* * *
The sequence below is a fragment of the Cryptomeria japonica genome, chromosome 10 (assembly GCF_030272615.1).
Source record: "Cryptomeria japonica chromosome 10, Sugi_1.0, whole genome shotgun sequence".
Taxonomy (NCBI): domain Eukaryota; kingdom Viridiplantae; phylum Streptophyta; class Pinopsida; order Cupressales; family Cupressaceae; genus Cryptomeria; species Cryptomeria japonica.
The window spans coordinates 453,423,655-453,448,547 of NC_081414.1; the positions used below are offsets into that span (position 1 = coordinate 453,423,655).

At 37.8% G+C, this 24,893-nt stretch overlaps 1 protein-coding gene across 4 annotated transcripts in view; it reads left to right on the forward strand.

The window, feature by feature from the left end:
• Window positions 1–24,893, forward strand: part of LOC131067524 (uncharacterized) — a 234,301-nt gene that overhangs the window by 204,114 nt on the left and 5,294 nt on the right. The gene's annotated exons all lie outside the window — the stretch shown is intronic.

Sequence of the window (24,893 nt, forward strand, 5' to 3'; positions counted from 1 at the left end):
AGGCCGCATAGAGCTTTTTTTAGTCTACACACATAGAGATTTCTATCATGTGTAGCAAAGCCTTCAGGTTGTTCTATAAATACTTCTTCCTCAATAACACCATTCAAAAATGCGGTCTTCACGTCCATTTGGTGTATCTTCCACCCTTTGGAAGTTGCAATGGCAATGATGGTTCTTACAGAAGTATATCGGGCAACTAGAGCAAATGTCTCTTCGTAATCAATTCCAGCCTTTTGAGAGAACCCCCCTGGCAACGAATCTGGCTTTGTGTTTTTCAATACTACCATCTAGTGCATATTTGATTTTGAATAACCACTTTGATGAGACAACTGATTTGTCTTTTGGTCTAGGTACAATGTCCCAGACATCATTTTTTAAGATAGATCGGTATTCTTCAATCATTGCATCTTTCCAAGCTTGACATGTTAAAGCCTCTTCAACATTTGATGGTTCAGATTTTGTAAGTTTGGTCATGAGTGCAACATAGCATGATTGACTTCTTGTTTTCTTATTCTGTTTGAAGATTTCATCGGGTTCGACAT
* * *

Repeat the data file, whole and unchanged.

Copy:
The sequence below is a fragment of the Cryptomeria japonica genome, chromosome 10 (assembly GCF_030272615.1).
Source record: "Cryptomeria japonica chromosome 10, Sugi_1.0, whole genome shotgun sequence".
Taxonomy (NCBI): domain Eukaryota; kingdom Viridiplantae; phylum Streptophyta; class Pinopsida; order Cupressales; family Cupressaceae; genus Cryptomeria; species Cryptomeria japonica.
The window spans coordinates 453,423,655-453,448,547 of NC_081414.1; the positions used below are offsets into that span (position 1 = coordinate 453,423,655).

At 37.8% G+C, this 24,893-nt stretch overlaps 1 protein-coding gene across 4 annotated transcripts in view; it reads left to right on the forward strand.

The window, feature by feature from the left end:
• Window positions 1–24,893, forward strand: part of LOC131067524 (uncharacterized) — a 234,301-nt gene that overhangs the window by 204,114 nt on the left and 5,294 nt on the right. The gene's annotated exons all lie outside the window — the stretch shown is intronic.

Sequence of the window (24,893 nt, forward strand, 5' to 3'; positions counted from 1 at the left end):
AGGCCGCATAGAGCTTTTTTTAGTCTACACACATAGAGATTTCTATCATGTGTAGCAAAGCCTTCAGGTTGTTCTATAAATACTTCTTCCTCAATAACACCATTCAAAAATGCGGTCTTCACGTCCATTTGGTGTATCTTCCACCCTTTGGAAGTTGCAATGGCAATGATGGTTCTTACAGAAGTATATCGGGCAACTAGAGCAAATGTCTCTTCGTAATCAATTCCAGCCTTTTGAGAGAACCCCCCTGGCAACGAATCTGGCTTTGTGTTTTTCAATACTACCATCTAGTGCATATTTGATTTTGAATAACCACTTTGATGAGACAACTGATTTGTCTTTTGGTCTAGGTACAATGTCCCAGACATCATTTTTTAAGATAGATCGGTATTCTTCAATCATTGCATCTTTCCAAGCTTGACATGTTAAAGCCTCTTCAACATTTGATGGTTCAGATTTTGTAAGTTTGGTCATGAGTGCAACATAGCATGATTGACTTCTTGTTTTCTTATTCTGTTTGAAGATTTCATCGGGTTCGACAT